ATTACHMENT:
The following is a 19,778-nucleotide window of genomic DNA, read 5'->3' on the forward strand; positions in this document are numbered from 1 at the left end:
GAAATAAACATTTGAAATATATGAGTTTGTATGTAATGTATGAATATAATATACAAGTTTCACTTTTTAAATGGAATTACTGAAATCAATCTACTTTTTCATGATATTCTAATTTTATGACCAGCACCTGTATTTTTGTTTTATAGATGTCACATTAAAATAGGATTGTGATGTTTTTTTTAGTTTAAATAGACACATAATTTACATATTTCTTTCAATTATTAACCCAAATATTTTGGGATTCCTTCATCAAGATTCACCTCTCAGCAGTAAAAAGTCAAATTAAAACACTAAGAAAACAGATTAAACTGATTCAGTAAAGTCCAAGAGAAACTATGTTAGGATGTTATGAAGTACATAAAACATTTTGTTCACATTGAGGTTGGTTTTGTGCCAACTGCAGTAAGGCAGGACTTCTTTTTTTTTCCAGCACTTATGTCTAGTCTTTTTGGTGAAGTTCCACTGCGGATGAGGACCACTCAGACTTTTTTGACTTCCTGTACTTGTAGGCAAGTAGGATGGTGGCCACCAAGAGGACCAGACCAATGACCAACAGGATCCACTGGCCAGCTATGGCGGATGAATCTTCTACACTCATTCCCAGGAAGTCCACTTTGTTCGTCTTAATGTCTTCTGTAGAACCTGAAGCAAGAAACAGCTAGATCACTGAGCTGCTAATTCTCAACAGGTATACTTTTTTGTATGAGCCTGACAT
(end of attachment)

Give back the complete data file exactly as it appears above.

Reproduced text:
The following is a 19,778-nucleotide window of genomic DNA, read 5'->3' on the forward strand; positions in this document are numbered from 1 at the left end:
GAAATAAACATTTGAAATATATGAGTTTGTATGTAATGTATGAATATAATATACAAGTTTCACTTTTTAAATGGAATTACTGAAATCAATCTACTTTTTCATGATATTCTAATTTTATGACCAGCACCTGTATTTTTGTTTTATAGATGTCACATTAAAATAGGATTGTGATGTTTTTTTTAGTTTAAATAGACACATAATTTACATATTTCTTTCAATTATTAACCCAAATATTTTGGGATTCCTTCATCAAGATTCACCTCTCAGCAGTAAAAAGTCAAATTAAAACACTAAGAAAACAGATTAAACTGATTCAGTAAAGTCCAAGAGAAACTATGTTAGGATGTTATGAAGTACATAAAACATTTTGTTCACATTGAGGTTGGTTTTGTGCCAACTGCAGTAAGGCAGGACTTCTTTTTTTTTCCAGCACTTATGTCTAGTCTTTTTGGTGAAGTTCCACTGCGGATGAGGACCACTCAGACTTTTTTGACTTCCTGTACTTGTAGGCAAGTAGGATGGTGGCCACCAAGAGGACCAGACCAATGACCAACAGGATCCACTGGCCAGCTATGGCGGATGAATCTTCTACACTCATTCCCAGGAAGTCCACTTTGTTCGTCTTAATGTCTTCTGTAGAACCTGAAGCAAGAAACAGCTAGATCACTGAGCTGCTAATTCTCAACAGGTATACTTTTTTGTATGAGCCTGACAT